Trans-Pacific trade pact deadline in doubt as talks start in S'pore

Trans-Pacific trade pact deadline in doubt as talks start in S'pore
Singapore Minister of Trade and Industry Lim Hng Kiang (L) speaks as US trade representative Michael Froman listens during the Trans-Pacific Partnership (TPP) Ministerial Meeting in Singapore on December 7, 2013.

SINGAPORE - Trade ministers from the United States and 11 other countries opened talks Saturday in an attempt to meet a US deadline to forge a trans-Pacific trade pact before the end of the year.

However, analysts said an agreement on the proposed Trans-Pacific Partnership (TPP) was unlikely to be reached during the four-day meeting, and activists slammed the US for its "manipulative" tactics in a bid to get a deal done.

The TPP is being negotiated by 12 nations -- Australia, Brunei, Canada, Chile, Japan, Malaysia, Mexico, New Zealand, Peru, Singapore, the United States and Vietnam -- that together make up 40 per cent of the global economy.

Washington has spearheaded the secretive talks, which have been denounced by non-government groups for their alleged lack of transparency.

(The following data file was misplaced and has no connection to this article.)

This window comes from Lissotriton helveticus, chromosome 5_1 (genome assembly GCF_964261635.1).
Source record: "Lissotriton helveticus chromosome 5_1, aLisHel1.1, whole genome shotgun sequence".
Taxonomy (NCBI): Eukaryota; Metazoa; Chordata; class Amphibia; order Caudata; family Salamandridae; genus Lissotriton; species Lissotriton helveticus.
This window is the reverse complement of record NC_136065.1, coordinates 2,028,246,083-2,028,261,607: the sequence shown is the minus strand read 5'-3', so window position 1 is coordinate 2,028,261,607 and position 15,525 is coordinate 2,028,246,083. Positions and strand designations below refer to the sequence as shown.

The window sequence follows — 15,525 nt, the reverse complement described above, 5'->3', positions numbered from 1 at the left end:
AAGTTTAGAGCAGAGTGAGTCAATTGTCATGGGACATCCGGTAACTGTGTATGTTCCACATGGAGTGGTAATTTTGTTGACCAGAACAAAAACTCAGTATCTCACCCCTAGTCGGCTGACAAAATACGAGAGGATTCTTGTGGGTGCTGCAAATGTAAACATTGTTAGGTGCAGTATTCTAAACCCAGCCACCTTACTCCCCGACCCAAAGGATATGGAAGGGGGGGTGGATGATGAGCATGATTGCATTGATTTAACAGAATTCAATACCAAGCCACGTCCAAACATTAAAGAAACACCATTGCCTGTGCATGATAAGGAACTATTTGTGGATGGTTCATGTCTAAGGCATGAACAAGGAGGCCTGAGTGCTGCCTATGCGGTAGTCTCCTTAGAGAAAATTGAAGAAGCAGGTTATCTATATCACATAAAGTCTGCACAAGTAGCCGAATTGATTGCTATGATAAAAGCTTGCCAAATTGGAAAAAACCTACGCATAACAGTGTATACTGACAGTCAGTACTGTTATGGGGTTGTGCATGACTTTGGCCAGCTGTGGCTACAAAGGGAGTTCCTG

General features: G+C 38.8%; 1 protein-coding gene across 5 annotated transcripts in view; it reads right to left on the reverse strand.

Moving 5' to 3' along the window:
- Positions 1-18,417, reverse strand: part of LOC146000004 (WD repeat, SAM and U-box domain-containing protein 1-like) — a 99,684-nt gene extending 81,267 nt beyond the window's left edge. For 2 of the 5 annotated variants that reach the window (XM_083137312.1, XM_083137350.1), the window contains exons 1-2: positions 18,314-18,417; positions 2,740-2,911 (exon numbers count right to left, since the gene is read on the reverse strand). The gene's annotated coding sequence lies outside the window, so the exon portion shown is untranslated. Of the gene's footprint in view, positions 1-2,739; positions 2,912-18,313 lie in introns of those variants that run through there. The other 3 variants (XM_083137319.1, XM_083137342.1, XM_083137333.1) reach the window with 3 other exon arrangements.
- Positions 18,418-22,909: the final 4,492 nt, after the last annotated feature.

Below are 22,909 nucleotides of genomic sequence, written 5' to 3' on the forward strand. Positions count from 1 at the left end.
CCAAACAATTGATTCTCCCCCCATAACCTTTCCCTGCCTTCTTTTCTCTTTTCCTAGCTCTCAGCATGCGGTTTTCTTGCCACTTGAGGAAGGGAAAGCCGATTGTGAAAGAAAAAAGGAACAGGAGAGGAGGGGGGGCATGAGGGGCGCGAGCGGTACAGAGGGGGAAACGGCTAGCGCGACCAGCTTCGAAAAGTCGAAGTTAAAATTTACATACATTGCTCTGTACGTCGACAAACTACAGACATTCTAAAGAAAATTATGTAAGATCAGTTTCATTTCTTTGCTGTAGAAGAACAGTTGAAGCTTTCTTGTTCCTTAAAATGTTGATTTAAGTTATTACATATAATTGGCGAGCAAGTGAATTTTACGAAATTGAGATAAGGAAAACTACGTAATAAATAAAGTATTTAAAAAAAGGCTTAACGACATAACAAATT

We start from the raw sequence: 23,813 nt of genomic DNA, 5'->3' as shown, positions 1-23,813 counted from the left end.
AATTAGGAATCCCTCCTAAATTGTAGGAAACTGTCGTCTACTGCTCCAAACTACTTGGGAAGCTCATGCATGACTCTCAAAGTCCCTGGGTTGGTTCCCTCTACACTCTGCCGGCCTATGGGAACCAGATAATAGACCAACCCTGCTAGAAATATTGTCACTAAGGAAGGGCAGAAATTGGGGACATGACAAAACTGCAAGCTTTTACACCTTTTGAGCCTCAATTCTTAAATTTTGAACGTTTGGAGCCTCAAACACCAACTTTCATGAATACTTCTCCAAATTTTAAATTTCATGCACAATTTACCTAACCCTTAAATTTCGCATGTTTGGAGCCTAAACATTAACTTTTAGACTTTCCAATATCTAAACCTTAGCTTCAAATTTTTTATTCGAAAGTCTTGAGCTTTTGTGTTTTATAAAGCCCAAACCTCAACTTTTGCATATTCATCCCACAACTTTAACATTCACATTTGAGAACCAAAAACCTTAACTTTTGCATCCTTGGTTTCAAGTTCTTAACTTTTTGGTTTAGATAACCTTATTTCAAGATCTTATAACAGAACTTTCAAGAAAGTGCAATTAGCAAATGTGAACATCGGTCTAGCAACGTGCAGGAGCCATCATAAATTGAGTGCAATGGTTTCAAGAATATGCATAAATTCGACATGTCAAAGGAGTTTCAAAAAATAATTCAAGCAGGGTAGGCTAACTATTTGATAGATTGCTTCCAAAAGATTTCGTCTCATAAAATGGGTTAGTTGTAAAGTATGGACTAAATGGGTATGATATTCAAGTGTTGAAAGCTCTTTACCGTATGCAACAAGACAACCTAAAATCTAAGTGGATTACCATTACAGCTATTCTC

The ministers, who arrived in Singapore from the just-concluded World Trade Organisation talks in Bali, did not issue any statement as they began the meeting.

President Barack Obama has hailed the TPP as a centrepiece of renewed US engagement in Asia, saying it contains market-opening commitments that go well beyond those made in other free-trade accords.

But the complexity of the issues has already caused negotiators to miss the original 2012 deadline set by Obama to reach a deal, with the new target also looking unlikely.

"They aren't very far away from a deal but my own guess is that they are more likely to conclude around March," said Deborah K. Elms, a specialist on the TPP at the S. Rajaratnam School of International Studies (RSIS) in Singapore.

She said that the year-end deadline had already "looked problematic for months" as differences remained.

Elms, however, said there was a "very slim chance" that the ministers might announce a "political agreement".

"This means that they take the photographs in Singapore... and announce a deal and then finish up the hard parts later," said Elms, head of the Temasek Foundation Centre for Trade and Negotiations at RSIS.

"But this strategy seems a bit risky to me, as it means that they really have to sort out the last remaining tough spots and do it rather hastily afterwards."

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